UC alum's research could predict pandemic hotspots

Faray Majid, a mechanical engineering graduate, reflects on how his UC experience impacts his career

When Faray Majid was a graduate student at the University of Cincinnati, he worked on a research project that identified future COVID-19 hotspots. As a recent graduate, he counts that work as one of his top accomplishments and he hopes it will be useful for predicting the disease path of any future pandemics. 

Majid was named Graduate Student Engineer of the Month by UC’s College of Engineering and Applied Science. He earned his master’s degree in mechanical engineering in 2021.

What drew you to UC?

The comprehensive academic program along with experienced faculty in the field of mechanical engineering and AI was what drew me to UC. Also, the diverse international community and the generous scholarships that UC gives to graduate students was a factor in my decision process. 

Why did you choose your field of study?

The idea of using artificial intelligence to solve real-world mechanical engineering problems was what piqued my interest in this area. I love solving complex mathematical problems and also love to write computer codes.

Describe your research work.

Faray Majid headshot

In my research, I worked with my adviser, Professor Manish Kumar, in the Cooperative Distributed Systems lab to develop a model to predict the spread of COVID infection in the U.S. Our goal was to accurately predict the hot spot areas which might occur over the next two weeks using historical data. We started this project in summer 2020. Being an international student, that was the most depressing and uncertain phase of my life and I saw this as an opportunity to use my role as an engineer and a researcher to play my part in fighting against the global pandemic.

We developed our models which accurately predicted the infection spread in the state of Ohio as well as Hamilton county. Our work was published in the ISA Transactions journal as well as the Modeling, Estimation and Controls Conference in 2021. In the future, we plan on developing this project further so that we can have a system to help policymakers identify the hotspots which might come up in the near future and adjust policies accordingly, if we are to encounter another pandemic.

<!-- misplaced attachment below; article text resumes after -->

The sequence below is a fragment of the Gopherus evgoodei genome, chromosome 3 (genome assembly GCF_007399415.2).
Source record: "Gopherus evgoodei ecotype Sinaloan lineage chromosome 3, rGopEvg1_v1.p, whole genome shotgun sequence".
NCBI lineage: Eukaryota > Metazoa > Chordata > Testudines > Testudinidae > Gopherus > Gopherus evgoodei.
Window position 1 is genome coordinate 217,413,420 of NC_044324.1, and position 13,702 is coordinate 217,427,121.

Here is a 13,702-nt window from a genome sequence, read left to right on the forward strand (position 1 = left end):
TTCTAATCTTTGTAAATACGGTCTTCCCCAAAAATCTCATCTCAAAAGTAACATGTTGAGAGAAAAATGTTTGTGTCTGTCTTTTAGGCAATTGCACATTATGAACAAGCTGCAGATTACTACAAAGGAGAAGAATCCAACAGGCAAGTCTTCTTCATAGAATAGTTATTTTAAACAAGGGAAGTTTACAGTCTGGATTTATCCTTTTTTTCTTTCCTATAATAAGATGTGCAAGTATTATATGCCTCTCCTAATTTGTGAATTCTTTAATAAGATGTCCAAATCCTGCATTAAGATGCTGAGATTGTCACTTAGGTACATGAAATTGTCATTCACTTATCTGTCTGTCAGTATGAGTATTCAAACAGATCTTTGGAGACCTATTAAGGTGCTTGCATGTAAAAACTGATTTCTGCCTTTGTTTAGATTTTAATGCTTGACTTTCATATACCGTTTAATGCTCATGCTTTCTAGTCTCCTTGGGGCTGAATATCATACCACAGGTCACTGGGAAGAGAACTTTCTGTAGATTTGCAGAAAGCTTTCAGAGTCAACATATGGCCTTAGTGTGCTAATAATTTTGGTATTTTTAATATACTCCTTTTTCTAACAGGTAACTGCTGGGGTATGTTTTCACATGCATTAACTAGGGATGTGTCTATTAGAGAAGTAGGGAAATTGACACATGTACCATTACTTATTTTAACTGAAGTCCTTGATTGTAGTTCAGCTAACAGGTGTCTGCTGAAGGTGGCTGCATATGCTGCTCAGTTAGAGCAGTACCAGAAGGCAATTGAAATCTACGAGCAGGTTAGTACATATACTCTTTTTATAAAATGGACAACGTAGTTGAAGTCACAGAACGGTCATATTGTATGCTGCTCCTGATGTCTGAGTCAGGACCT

What accomplishments bring you the most pride?

For me, a major motivation and driving force behind my work was being part of a research group and working on a project with the ultimate goal of becoming something that can possibly help save human lives. Being able to publish our work in recognized journals and assisting new motivated grad students who are currently working on it has been an accomplishment I am very proud of from my time at UC.  

What have you been doing since you graduated in December 2021?

I am currently a data scientist at Afiniti, where I am working on optimizing and improving human interactions and behavior using data science. The courses and the research at UC helped in preparing me technically for my current job. Also, working as a team in a collaborative environment was something I learned from my research group which is essential in the workplace.  

How did you spend your time at UC outside of the classroom and lab?

I am a big fan of the outdoors and I loved the summers I spent in Cincinnati. Since the city is so close to so many great parks, lakes and forests, there a ton of activities to do in the summers including hiking, swimming, kayaking, caving, biking etc. that is one thing that made me fall in love with this place.  

I was also the general secretary of Pakistan Student Association and was part of organizing a couple of very vibrant and engaging events to spread awareness among the students at UC about Pakistani culture.